A favorite debate focuses on the ascension of digital marketing over traditional marketing in today’s marketing model. Too many companies, even in the technology sector, still seem unable to grasp that such a transformation is taking place.
Perhaps the issue is that, even now, spending on analog/traditional marketing continues to exceed spending on digital marketing by a significant ratio according to Gartner Group’s 2013 U.S. Digital Marketing Spending Survey. Based on the survey, average marketing spend as a percent of annual revenue, across all industries, is 10.4% while digital marketing spend is 2.5%.
It should be noted that analog marketing tactics continue to be more expensive than digital options – media advertising being just the most obvious example. Had the survey been broken down between B2C and B2B companies/industries, my guess is that analog and digital spending would be on a more even spending arc.
A related trend - how the advent of the digital marketing technologies that are reinventing much of the marketing model have altered the dynamic between CMO and CIO – is also highlighted by the results of the survey. The CIOs of those same companies have seen their budget decline to 3.5% of annual revenue and with digital marketing spend at that 2.5% level, parity in technology-related spend seems not too far away.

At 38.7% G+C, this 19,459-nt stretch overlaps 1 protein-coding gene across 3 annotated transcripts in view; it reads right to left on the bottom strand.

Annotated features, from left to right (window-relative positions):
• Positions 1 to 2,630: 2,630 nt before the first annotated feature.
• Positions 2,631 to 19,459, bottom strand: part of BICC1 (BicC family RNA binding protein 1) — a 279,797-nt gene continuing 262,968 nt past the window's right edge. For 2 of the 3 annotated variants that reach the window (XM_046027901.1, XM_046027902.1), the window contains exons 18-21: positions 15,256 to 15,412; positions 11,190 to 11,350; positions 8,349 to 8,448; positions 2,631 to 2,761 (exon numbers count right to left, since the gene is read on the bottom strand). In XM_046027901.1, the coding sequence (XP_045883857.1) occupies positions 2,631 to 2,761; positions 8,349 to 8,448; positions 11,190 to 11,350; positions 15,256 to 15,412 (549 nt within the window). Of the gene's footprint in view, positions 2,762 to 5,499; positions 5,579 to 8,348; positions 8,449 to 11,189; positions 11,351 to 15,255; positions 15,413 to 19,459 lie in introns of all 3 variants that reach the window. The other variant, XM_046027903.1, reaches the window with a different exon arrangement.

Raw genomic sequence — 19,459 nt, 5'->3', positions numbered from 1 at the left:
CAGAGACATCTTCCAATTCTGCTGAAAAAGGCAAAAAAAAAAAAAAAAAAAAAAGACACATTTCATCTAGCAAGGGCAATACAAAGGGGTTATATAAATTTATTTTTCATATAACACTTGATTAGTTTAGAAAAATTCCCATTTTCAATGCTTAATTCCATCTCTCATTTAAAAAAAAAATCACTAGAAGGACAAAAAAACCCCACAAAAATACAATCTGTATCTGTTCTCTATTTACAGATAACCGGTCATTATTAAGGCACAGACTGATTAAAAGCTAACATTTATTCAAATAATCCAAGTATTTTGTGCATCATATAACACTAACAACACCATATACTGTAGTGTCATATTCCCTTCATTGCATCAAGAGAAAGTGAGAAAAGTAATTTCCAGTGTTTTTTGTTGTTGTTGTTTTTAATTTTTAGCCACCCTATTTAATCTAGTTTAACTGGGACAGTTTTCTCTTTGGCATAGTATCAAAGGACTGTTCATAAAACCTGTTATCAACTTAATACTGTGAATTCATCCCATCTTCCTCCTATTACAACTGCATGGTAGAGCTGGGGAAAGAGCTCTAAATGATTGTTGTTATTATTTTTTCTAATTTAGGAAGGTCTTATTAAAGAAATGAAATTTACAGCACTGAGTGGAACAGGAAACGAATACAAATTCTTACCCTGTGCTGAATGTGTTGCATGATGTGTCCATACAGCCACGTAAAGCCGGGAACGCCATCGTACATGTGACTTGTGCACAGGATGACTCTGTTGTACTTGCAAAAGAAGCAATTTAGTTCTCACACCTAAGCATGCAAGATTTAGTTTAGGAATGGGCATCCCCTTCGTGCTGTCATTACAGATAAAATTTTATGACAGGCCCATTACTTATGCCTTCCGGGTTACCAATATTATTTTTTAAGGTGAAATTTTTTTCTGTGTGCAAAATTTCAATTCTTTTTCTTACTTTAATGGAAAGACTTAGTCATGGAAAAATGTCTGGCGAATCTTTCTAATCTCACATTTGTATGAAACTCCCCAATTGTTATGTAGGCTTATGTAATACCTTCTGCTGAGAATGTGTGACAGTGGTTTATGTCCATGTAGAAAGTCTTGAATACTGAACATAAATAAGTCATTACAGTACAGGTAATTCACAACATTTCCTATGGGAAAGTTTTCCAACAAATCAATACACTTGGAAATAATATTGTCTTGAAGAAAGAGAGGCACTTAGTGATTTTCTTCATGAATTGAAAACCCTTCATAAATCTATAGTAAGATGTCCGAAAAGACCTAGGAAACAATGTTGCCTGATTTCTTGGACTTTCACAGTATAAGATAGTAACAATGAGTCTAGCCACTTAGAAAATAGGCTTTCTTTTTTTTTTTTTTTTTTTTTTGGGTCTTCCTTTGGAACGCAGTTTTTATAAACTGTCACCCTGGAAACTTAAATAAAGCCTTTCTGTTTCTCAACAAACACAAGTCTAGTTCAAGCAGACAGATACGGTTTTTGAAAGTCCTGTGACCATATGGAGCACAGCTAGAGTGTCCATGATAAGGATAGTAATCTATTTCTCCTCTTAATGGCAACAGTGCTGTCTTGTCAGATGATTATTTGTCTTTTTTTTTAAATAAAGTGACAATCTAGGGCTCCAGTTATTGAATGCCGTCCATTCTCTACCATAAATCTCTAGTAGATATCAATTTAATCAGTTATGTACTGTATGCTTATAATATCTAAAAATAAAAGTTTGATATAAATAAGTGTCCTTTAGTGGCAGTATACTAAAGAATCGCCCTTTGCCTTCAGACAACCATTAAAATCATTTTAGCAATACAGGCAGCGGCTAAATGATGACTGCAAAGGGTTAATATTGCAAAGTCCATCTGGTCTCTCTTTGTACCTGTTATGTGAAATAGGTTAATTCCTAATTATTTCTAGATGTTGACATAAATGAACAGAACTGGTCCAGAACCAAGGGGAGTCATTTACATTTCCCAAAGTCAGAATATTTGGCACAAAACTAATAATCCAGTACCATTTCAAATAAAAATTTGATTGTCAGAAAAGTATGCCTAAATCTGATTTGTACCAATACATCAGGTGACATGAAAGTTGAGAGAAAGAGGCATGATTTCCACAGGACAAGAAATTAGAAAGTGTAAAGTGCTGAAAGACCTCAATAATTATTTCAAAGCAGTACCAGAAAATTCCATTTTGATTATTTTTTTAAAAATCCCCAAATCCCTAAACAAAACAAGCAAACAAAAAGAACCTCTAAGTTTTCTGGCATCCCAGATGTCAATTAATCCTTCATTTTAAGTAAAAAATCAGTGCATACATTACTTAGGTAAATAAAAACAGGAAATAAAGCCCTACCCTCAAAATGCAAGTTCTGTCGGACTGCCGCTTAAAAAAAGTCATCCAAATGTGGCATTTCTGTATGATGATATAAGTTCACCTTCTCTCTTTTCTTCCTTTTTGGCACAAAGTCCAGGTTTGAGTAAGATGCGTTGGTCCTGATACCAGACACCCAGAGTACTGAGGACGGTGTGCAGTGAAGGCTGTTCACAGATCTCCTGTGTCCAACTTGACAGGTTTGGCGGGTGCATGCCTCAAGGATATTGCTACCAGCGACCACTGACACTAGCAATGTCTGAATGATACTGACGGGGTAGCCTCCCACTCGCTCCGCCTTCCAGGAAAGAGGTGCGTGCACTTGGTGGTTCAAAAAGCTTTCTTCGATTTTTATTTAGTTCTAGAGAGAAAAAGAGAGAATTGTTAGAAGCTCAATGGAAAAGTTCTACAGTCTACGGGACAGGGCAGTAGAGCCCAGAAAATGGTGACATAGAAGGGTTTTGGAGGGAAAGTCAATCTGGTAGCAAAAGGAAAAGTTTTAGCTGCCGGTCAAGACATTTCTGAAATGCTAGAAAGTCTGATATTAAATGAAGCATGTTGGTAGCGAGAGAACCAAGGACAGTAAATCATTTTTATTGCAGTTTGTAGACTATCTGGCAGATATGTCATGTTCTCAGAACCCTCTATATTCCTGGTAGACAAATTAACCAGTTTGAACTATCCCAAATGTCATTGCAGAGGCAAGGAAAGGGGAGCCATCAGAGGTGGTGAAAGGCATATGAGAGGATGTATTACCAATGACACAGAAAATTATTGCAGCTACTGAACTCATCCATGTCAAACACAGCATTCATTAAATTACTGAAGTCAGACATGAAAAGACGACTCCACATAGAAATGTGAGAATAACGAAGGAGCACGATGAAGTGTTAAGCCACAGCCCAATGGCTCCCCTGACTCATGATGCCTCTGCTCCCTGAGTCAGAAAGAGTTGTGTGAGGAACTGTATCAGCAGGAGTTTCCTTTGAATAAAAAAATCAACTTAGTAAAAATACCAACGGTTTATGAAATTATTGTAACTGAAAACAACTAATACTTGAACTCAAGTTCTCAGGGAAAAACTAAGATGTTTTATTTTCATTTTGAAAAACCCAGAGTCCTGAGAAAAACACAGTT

In fact, in a 2012 report, Gartner predicted that by 2017, the CMO's technology budget will exceed the CIO's. Pretty much every business should broadly consider itself a digital business but, right or wrong, marketing has emerged as the de facto owner of digital. That makes the CMO responsible for driving the organization’s digital transformation, which clearly is built on many of the emerging technologies that are changing the conduct of business – mobile, social, cloud, SaaS/PaaS/IaaS.
SaaS and cloud technologies have had much to do with the changing balance of power between the two functions. The ability to bypass the CIO organization to access key marketing technology platforms/solutions with ease in the new environment allows marketing leadership, or any other functional leadership, to avoid the traditional IT development/procurement queue and execute much more quickly on critical initiatives.
This would all seem to set the stage for the emergence and confirmation of the digital CMO, a marketing leader that not only recognizes the inevitability of this transition in the marketing model, but embraces and builds an organization to take greatest advantage of the new digital/social/mobile media. Marketing strategy is still marketing strategy. It is the tools, technologies, and channels that have been disrupted. If there is a crossing of the Rubicon occurring in marketing today it is probably better to start thinking and acting digitally now than learn in some harder, and perhaps more final, way.